Asante Samuel's not exploitable, as he's one of the top cornerbacks in this entire league. But if TO is on anyone else, use him. I expect Jason Witten to be covered like a sleeping baby in a blizzard for the full extent of the game, so get creative. He can catch the ball through a regiment of thermal blankets and five shadows if It's well-placed. Trick plays are there for a reason; Jason Garrett, It's time to pull out ALL the stops. Leave not a stone unturned, any potential at an opportunity must be seized, turned over, and exploited to its full extent.
In short, It will take a lot for the Cowboys to win this one. This is not in any way a derogatory statement on America's True Team, because New England is very possibly the mightiest squad to have graced the green plains of the NFL since their upcoming opposition circa fifteen years ago.
New England: 31
Dallas: 24

Tuesday, October 9, 2007


The local football team's taken the league by storm. Baseball's playoffs have taken a decidedly upwards turn, greatly spurred by the Yankee loss last night (How's that for an evening of delight?). College football is in full force.
But people seem to have forgotten that last year's top regular season NBA team exists.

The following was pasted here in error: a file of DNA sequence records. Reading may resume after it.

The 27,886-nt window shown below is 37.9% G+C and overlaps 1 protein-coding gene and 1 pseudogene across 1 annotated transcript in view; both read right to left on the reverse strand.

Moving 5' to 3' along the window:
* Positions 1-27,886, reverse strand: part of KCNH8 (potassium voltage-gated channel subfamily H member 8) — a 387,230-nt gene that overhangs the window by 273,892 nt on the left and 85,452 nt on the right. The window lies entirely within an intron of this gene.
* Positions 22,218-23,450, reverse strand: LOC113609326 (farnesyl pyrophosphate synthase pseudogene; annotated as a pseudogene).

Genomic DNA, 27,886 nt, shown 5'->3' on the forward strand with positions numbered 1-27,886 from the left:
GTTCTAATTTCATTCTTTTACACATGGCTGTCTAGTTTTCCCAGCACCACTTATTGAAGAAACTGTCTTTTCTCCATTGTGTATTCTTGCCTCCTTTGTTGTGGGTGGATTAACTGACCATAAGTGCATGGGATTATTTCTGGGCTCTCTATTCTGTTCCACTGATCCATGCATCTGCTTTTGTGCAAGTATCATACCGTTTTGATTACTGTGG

I won't say I'm complaining. We all got a bit overexcited last year, some crowning them as the champs before the season was over, others-myself included- scoffing at the matchup against Clown Coach Don Nelson and his brand of basketball. It was not to be.
But yeah, the Mavericks are nearing another season. They come back with the squad almost entirely intact, as the only departee with any name recognition is the spare 3rd string shooting guard Greg Buckner. Notable additions include Trenton Hassell, Nick Fazekas, and Eddie Jones.
Low key additions, to be certain. Two one-dimensional players and a has-been who may not play as many minutes as Buckner did last year.
I like it.
The best core in the league is fully composed. All there is to do is add the supporting cast. Do we have that guy who can step in during a critical time and truly contribute? Do we have an Alonzo Mourning, a Fabricio Oberto, or, as we make use of the way-back machine, a Rick Fox?
I don't know, but this team has been adding candidates for the position. And this pleases me.
Dirk will be Dirk. He's vowed to come back with a better interior game, and I'm sure he'll post up more. But he'll still play his game, because that's what makes him great.
Josh Howard's a genuine all-star. We've tagged him as the MVP's sidekick for several years now, but last year we saw him take his game to another level. He's now part of the second tier; Those 10-15 players who aren't quite legitimate superstars, but are necessary to any championship team.
I believe that Devin Harris has a chance to join that tier as well. He's back motivated, rich, and still humbled by last season. He'll be the starting point guard this season, there should be no further experimentation with Jason Terry in that role. If he can refine his abilities to finish at the rim, the Tony Parker projections will materialize.
The shooting guard position is deep to an unprecedented level. There's the proven scorer in Jet, the hard-nosed sparkplug in Stack, the proven veteran is Eddie Jones, Trenton Hassell the defensive ace, and the inconsistent but usable Devean George. Minutes will be hard to come by, and I could see Devin and Josh's minutes getting cut simply because the depth here is so irresistible.